We also found low levels of public awareness of known cancer risk factors such as alcohol and obesity, and misconceptions that artificial sweeteners and cell phones cause cancer in humans. Clearly, this is a larger public health issue and more work needs to be done.  For starters, we urge every American to have regular conversations with their physician about reducing their risk of cancer and other chronic diseases. 

As I’m sure most of you know, stories about the use of e-cigarettes—or vaping—have been in the headlines with reported deaths from severe respiratory illness with e-cigarette use. As an organization of cancer doctors, we’re very concerned about the potential for e-cigarettes to become a gateway for youth to use cancer-causing tobacco products and the serious side effects that are beginning to emerge. 

So, we wanted to examine this issue more deeply in this year’s National Cancer Opinion Survey and what we found is troubling:  Roughly one in five young adults uses e-cigarettes daily or recreationally, and nearly one in four believes the products are harmless and not addictive. These findings reflect survey responses from Generation Z respondents, who are ages 18 to 22, and Millennials, who are ages 23 to 38.  

But, I also want to note that there is also evidence that e-cigarette use among pre-teens and teens is on the rise. Make no mistake, this is very worrisome news. The U.S. Surgeon General has warned that e-cigarettes contain addictive and harmful or potentially harmful ingredients, including nicotine; lead and other heavy metals; and flavorants such as diacetyl, a chemical linked to serious lung disease. 

For ASCO’s part, we issued a policy statement with the American Association for Cancer Research which called for putting safety labels with a warning about nicotine addiction on all e-cigarette packaging; prohibiting youth-oriented advertising; and banning the sale of e-cigarettes containing candy or youth-oriented flavors unless there is evidence demonstrating these products do not encourage use of e-cigarettes by youth. 

We will continue to monitor this issue closely and keep ASCO members informed of developments. 

Finally, I want to touch on a notable survey finding related to end-of-life care. Our survey found that most people affected by cancer aren’t discussing end-of-life care with their doctors, even though they believe it’s important.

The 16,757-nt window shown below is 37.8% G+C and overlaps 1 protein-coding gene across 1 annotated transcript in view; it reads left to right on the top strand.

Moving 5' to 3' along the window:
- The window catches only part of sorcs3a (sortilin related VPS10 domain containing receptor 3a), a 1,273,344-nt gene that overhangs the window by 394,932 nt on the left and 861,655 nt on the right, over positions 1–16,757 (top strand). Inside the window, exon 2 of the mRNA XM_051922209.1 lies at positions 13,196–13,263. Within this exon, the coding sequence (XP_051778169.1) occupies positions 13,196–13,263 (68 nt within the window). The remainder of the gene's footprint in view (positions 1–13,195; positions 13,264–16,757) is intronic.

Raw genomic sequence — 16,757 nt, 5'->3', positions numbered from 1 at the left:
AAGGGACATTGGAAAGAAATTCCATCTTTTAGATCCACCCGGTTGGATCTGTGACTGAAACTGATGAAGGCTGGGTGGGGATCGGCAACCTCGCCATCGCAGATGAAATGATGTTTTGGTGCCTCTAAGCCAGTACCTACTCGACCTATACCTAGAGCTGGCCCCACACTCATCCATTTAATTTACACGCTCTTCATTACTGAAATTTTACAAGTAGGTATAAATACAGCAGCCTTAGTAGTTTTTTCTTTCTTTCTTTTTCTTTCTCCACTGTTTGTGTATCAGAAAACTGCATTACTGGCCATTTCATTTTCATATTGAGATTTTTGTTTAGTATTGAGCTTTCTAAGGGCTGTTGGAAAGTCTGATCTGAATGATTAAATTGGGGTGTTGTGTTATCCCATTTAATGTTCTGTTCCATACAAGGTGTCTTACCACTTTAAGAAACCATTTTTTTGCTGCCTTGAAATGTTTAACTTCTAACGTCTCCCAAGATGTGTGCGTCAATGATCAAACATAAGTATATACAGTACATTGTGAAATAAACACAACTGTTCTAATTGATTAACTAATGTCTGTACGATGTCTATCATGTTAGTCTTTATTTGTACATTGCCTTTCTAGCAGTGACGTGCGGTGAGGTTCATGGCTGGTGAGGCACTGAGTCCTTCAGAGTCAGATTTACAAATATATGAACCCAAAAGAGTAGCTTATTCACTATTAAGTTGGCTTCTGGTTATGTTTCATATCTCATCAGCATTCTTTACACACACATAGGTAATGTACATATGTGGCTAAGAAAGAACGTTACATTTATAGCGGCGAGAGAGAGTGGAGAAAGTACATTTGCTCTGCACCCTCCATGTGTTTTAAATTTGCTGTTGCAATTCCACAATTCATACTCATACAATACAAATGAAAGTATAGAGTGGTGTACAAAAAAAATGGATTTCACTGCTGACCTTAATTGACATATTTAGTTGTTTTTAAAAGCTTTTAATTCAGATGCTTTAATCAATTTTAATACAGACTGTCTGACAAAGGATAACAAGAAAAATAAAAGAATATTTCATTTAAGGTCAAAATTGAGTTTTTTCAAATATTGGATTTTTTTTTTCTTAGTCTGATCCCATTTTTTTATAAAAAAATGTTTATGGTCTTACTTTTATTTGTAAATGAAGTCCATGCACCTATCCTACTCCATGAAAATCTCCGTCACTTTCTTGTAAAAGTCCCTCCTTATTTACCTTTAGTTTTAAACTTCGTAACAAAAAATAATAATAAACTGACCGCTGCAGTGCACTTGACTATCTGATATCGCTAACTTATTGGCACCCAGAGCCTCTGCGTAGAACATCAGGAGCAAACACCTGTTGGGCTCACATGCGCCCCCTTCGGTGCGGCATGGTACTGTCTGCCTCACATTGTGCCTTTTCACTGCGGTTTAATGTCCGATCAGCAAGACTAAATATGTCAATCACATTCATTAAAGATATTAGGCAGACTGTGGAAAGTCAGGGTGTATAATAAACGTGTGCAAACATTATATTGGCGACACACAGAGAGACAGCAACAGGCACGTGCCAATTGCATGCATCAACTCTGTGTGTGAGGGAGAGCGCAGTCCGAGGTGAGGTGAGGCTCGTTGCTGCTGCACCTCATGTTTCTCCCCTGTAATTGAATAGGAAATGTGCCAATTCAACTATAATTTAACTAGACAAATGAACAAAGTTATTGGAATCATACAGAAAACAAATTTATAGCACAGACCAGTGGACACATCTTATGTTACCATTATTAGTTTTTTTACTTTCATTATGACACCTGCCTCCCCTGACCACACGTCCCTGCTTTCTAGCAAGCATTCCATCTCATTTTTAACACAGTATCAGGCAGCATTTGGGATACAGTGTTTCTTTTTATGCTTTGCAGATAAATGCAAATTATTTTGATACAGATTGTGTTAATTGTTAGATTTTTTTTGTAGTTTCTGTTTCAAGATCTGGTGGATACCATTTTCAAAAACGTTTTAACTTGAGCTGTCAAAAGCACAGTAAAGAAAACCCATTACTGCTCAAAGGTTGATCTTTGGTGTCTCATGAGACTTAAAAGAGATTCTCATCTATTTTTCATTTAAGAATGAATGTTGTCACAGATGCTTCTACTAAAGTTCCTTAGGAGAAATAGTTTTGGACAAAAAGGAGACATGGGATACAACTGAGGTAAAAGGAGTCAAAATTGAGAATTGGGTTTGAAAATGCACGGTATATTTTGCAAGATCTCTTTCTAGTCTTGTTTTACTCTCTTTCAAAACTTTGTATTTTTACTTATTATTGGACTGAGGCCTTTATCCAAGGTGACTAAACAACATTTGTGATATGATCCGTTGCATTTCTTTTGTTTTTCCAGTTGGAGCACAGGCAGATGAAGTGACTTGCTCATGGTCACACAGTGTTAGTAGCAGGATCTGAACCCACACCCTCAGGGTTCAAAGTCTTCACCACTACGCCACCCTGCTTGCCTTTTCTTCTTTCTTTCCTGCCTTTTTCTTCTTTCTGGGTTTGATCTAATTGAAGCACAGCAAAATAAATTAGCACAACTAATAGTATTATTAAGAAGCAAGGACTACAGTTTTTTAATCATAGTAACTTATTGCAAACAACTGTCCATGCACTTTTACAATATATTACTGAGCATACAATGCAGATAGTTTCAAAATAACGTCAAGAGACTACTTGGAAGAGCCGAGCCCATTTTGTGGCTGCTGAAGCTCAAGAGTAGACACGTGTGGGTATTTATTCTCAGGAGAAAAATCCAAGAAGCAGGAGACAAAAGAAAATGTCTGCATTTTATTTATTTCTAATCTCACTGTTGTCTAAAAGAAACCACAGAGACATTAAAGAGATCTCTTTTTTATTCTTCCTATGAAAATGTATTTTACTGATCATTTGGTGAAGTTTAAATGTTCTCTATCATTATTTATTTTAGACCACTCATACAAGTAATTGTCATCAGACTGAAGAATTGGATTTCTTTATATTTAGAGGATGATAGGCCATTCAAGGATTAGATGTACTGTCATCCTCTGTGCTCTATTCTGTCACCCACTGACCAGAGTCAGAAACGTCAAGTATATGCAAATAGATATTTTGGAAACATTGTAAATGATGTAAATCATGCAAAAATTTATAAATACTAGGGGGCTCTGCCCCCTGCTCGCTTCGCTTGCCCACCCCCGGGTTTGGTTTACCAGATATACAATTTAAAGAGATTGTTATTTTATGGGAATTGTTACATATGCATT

As cancer doctors, we understand that it’s critical to plan ahead for end-of-life care in the advanced stages of cancer or any disease. Physicians and patients should discuss all available care options and develop a plan that reflects patients’ wishes and goals. This can ease the emotional and may even reduce the financial burden for patients and their loved ones. 

I want our listeners to know that resources for planning for end-of-life care, including a patient booklet, are available at Cancer.Net. I encourage you to take advantage of this free resource. 

If you’re interested in learning more about the ASCO National Cancer Opinion Survey, please visit asco.org and search for National Cancer Opinion Survey. 

We would like our listeners to know that resources for planning end of life care, including a patient educational booklet, are available at cancer.net. And I would encourage everyone to take a look at this and take advantage of this free resource.

I want to close by thanking our audience for taking the time to listen to this overview of our survey findings. At ASCO, the results of this survey will inform our activities as we work to conquer cancer through research, education, and the promotion of the highest quality patient care. If you're interested in learning more about the ASCO National Cancer Opinion Survey, please visit ASCO.org and search for National Cancer Opinion Survey.

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So, until next time, thanks again for listening to this ASCO in Action podcast.